Garrulus glandarius


Jays are brightly coloured crows that can be found in woodland, parks and gardens. Surprisingly shy, their screaming call is most likely to be heard as they fly between trees - watch out for a flash of a bright white rump. Jays eat invertebrates, especially caterpillars and beetles, and are famous for enjoying acorns (and other nuts and fruits) during the autumn; they will cache their finds for later. Jays are present all year-round, but are most obvious in autumn when they have to move about in the open more often, looking for acorns, beechmast and hazelnuts.

How to identify

A brightly coloured crow, the Jay is unmistakeable. It is mainly pinkish-buff, with a black tail, white rump, black 'moustache' and black and white wings that sport a brilliant blue patch.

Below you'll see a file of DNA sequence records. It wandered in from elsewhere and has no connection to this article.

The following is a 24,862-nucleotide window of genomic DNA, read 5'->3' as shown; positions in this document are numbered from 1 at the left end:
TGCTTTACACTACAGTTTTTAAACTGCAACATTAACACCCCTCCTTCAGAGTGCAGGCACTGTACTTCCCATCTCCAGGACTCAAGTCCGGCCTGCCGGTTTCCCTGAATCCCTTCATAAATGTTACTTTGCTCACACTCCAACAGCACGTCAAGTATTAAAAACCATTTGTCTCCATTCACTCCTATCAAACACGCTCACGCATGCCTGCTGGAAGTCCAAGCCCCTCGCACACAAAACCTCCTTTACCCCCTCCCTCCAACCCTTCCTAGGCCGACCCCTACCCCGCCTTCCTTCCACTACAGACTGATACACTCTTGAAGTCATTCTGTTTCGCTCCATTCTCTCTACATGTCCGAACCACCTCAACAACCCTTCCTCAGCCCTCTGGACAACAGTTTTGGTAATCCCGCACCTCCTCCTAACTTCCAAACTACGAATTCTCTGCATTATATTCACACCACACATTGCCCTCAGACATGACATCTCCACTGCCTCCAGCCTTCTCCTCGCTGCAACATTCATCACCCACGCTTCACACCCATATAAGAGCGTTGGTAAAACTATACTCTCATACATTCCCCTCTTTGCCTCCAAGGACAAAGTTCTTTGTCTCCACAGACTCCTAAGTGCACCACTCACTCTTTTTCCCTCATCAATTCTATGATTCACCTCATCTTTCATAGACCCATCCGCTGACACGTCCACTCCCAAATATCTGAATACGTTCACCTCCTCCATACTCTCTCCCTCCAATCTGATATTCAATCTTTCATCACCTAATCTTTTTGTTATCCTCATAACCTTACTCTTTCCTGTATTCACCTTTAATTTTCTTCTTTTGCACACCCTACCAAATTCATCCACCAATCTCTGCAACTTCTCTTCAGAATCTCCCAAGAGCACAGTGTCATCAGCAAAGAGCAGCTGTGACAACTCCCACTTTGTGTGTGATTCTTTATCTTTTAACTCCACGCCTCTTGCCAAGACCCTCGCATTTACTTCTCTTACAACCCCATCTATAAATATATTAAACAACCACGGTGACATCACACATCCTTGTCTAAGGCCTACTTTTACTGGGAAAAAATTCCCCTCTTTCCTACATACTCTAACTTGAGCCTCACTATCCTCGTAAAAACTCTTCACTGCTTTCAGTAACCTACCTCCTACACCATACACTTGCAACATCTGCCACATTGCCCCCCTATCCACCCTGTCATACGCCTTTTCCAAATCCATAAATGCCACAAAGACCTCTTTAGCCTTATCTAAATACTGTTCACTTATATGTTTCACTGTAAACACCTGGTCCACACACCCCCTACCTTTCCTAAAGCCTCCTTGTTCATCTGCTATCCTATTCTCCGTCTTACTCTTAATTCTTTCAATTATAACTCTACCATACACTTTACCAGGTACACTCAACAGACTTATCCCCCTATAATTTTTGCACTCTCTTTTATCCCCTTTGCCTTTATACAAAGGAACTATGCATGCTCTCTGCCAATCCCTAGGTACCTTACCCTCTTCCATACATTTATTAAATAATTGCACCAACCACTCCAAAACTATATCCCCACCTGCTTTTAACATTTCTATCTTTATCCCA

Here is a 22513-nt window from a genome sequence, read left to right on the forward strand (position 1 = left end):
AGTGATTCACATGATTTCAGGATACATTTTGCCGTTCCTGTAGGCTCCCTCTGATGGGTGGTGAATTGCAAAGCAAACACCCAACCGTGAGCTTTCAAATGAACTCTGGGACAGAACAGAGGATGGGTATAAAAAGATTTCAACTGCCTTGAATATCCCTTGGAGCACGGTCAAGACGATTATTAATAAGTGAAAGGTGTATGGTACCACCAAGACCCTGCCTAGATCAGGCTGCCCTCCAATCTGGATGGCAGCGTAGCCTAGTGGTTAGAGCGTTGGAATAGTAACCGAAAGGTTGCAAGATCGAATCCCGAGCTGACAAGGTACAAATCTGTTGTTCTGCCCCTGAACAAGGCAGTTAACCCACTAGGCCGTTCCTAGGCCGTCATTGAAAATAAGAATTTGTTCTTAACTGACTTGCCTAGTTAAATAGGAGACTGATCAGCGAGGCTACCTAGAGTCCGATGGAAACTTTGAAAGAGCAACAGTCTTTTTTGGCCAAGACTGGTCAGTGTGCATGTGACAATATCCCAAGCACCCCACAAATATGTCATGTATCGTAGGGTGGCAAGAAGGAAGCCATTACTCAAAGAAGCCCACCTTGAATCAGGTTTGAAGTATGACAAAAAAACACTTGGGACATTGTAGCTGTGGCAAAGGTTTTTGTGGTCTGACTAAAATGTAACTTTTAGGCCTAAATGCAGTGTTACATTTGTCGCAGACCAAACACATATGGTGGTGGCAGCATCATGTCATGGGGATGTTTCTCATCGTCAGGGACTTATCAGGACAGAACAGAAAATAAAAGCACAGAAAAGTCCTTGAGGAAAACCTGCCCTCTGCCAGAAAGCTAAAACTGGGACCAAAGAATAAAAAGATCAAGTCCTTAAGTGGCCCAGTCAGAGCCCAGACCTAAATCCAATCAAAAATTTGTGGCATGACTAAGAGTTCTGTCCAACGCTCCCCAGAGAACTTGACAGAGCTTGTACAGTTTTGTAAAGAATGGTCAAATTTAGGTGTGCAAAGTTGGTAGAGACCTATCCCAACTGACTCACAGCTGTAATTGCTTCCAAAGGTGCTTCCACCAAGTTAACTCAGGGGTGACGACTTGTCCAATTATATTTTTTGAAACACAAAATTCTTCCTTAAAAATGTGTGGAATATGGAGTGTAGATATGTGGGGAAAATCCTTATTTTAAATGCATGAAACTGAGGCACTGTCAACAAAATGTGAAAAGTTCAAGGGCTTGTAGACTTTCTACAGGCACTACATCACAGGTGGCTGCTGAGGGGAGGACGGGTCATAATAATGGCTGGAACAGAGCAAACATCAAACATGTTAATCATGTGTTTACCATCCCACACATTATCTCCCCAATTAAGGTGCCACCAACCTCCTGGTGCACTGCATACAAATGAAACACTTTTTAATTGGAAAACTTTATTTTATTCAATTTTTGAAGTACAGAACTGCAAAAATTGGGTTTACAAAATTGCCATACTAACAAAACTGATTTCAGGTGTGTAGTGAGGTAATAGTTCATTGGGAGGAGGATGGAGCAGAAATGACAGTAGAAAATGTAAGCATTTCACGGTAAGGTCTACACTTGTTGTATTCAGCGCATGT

Where to find it

Widespread, although absent from the north of Scotland.


When to find it

  • January
  • February
  • March
  • April
  • May
  • June
  • July
  • August
  • September
  • October
  • November
  • December

How can people help

The Wildlife Trusts manage many woodland nature reserves sympathetically for all kinds of birds from Jays to Goldcrests, Nuthatches to Whitethroats. You can help too: volunteer for The Wildlife Trusts and you could be involved in everything from traditional forest crafts to raising awareness about birds.

Species information

Common name
Latin name
Garrulus glandarius
Crows and shrikes
Length: 34cm Wingspan: 55cm Weight: 170g Average Lifespan: 4 years
Conservation status